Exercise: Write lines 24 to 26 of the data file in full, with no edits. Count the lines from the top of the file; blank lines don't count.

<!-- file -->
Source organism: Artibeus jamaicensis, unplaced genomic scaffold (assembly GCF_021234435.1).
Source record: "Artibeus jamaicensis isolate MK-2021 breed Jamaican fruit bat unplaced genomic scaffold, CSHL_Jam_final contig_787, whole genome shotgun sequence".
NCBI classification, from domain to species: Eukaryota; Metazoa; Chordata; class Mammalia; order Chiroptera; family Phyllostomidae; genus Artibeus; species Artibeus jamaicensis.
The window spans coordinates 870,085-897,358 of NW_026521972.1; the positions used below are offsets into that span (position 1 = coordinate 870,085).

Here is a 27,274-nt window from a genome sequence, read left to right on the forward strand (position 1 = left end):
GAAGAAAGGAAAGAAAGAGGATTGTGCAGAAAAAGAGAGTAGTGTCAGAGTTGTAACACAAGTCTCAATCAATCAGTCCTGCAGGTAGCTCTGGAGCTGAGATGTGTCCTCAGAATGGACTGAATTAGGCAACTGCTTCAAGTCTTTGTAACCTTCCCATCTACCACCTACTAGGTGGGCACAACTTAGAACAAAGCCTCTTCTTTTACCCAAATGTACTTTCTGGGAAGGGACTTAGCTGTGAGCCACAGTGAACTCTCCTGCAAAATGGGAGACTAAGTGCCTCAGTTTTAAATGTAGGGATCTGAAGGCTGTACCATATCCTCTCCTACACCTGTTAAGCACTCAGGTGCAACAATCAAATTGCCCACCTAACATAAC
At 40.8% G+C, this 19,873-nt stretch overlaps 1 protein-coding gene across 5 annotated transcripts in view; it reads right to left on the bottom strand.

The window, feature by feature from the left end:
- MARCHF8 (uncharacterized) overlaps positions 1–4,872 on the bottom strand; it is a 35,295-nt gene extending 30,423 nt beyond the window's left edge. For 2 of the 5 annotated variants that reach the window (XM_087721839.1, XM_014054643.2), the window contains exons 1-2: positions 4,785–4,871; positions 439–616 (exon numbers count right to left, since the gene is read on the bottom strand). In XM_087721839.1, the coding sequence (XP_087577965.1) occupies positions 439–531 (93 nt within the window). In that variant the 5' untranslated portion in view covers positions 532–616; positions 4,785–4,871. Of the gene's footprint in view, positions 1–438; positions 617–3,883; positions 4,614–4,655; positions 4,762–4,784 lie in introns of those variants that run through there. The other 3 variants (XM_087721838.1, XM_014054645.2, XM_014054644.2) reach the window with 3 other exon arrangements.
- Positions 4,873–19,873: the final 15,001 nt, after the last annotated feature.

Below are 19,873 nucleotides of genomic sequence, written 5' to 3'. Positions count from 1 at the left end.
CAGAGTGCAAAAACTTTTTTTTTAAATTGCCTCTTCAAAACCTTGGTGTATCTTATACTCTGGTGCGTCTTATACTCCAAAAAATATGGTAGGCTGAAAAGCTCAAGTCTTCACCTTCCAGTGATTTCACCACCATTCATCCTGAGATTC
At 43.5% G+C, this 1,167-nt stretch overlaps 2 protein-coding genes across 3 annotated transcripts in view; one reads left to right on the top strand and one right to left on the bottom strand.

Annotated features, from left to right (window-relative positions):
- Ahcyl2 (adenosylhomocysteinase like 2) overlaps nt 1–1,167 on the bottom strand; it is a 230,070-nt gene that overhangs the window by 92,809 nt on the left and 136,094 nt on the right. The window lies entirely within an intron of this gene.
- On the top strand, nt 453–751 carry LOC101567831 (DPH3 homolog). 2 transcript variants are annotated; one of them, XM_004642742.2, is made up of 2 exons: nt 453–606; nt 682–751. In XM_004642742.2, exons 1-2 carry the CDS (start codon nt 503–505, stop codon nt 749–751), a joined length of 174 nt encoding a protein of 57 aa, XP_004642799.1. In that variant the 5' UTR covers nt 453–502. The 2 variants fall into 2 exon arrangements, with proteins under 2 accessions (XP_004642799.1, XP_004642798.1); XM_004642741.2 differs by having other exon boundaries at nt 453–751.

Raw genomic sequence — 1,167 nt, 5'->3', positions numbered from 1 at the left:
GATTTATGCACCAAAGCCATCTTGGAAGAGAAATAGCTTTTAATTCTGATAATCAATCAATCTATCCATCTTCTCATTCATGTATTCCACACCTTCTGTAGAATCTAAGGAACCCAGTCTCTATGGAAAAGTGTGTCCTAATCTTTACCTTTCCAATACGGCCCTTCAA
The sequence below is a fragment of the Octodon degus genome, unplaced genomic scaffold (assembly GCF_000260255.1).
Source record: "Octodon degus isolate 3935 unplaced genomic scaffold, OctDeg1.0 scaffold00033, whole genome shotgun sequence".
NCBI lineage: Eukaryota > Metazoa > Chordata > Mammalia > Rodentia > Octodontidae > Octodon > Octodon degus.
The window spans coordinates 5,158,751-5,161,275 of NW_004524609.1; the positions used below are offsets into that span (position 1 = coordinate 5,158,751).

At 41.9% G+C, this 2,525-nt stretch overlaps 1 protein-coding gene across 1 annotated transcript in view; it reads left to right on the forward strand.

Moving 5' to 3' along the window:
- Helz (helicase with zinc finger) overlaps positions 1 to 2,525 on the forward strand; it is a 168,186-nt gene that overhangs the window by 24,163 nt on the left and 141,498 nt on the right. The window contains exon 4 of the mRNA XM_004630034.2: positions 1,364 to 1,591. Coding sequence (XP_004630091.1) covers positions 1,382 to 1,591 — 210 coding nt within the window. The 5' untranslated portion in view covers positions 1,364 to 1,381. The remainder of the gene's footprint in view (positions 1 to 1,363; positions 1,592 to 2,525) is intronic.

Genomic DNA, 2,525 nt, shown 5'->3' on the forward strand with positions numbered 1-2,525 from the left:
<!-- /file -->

Moving 5' to 3' along the window:
- Helz (helicase with zinc finger) overlaps positions 1 to 2,525 on the forward strand; it is a 168,186-nt gene that overhangs the window by 24,163 nt on the left and 141,498 nt on the right. The window contains exon 4 of the mRNA XM_004630034.2: positions 1,364 to 1,591. Coding sequence (XP_004630091.1) covers positions 1,382 to 1,591 — 210 coding nt within the window. The 5' untranslated portion in view covers positions 1,364 to 1,381. The remainder of the gene's footprint in view (positions 1 to 1,363; positions 1,592 to 2,525) is intronic.

Genomic DNA, 2,525 nt, shown 5'->3' on the forward strand with positions numbered 1-2,525 from the left: